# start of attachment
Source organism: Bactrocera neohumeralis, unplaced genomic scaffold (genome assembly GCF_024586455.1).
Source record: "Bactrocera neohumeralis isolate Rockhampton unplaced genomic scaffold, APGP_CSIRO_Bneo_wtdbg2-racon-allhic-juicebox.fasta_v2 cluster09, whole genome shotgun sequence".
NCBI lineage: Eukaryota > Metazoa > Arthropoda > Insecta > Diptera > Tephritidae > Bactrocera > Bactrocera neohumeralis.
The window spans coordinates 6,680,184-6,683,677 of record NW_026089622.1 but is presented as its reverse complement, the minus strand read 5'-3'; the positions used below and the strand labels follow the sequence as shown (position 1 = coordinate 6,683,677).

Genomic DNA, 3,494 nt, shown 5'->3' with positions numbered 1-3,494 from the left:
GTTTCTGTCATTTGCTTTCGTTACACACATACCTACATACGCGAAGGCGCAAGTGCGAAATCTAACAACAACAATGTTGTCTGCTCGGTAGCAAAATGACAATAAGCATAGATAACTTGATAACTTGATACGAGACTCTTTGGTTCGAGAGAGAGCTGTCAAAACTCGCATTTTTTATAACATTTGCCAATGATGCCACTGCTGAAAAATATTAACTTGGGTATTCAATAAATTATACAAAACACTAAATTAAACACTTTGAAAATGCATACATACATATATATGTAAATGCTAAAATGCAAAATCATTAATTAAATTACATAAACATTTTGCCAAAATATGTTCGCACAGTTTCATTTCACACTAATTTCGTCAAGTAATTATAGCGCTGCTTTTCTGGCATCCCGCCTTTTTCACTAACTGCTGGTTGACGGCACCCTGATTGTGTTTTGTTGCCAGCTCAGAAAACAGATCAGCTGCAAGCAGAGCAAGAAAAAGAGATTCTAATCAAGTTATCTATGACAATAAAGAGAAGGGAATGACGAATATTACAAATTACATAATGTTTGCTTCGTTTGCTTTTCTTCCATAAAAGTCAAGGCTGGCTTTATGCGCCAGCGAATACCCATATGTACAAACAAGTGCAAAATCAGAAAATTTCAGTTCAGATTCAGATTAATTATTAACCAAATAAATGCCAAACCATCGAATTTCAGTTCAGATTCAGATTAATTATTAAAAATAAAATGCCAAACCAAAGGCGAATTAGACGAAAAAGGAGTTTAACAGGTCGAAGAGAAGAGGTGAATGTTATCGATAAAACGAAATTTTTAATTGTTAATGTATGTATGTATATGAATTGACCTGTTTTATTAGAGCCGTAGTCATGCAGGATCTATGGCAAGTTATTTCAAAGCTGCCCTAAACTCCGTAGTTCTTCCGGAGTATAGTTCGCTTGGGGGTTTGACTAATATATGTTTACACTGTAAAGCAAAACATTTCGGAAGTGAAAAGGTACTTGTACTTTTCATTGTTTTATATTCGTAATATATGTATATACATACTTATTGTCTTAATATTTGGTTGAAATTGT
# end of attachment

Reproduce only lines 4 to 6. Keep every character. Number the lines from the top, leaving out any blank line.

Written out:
The window spans coordinates 6,680,184-6,683,677 of record NW_026089622.1 but is presented as its reverse complement, the minus strand read 5'-3'; the positions used below and the strand labels follow the sequence as shown (position 1 = coordinate 6,683,677).

Genomic DNA, 3,494 nt, shown 5'->3' with positions numbered 1-3,494 from the left:
GTTTCTGTCATTTGCTTTCGTTACACACATACCTACATACGCGAAGGCGCAAGTGCGAAATCTAACAACAACAATGTTGTCTGCTCGGTAGCAAAATGACAATAAGCATAGATAACTTGATAACTTGATACGAGACTCTTTGGTTCGAGAGAGAGCTGTCAAAACTCGCATTTTTTATAACATTTGCCAATGATGCCACTGCTGAAAAATATTAACTTGGGTATTCAATAAATTATACAAAACACTAAATTAAACACTTTGAAAATGCATACATACATATATATGTAAATGCTAAAATGCAAAATCATTAATTAAATTACATAAACATTTTGCCAAAATATGTTCGCACAGTTTCATTTCACACTAATTTCGTCAAGTAATTATAGCGCTGCTTTTCTGGCATCCCGCCTTTTTCACTAACTGCTGGTTGACGGCACCCTGATTGTGTTTTGTTGCCAGCTCAGAAAACAGATCAGCTGCAAGCAGAGCAAGAAAAAGAGATTCTAATCAAGTTATCTATGACAATAAAGAGAAGGGAATGACGAATATTACAAATTACATAATGTTTGCTTCGTTTGCTTTTCTTCCATAAAAGTCAAGGCTGGCTTTATGCGCCAGCGAATACCCATATGTACAAACAAGTGCAAAATCAGAAAATTTCAGTTCAGATTCAGATTAATTATTAACCAAATAAATGCCAAACCATCGAATTTCAGTTCAGATTCAGATTAATTATTAAAAATAAAATGCCAAACCAAAGGCGAATTAGACGAAAAAGGAGTTTAACAGGTCGAAGAGAAGAGGTGAATGTTATCGATAAAACGAAATTTTTAATTGTTAATGTATGTATGTATATGAATTGACCTGTTTTATTAGAGCCGTAGTCATGCAGGATCTATGGCAAGTTATTTCAAAGCTGCCCTAAACTCCGTAGTTCTTCCGGAGTATAGTTCGCTTGGGGGTTTGACTAATATATGTTTACACTGTAAAGCAAAACATTTCGGAAGTGAAAAGGTACTTGTACTTTTCATTGTTTTATATTCGTAATATATGTATATACATACTTATTGTCTTAATATTTGGTTGAAATTGT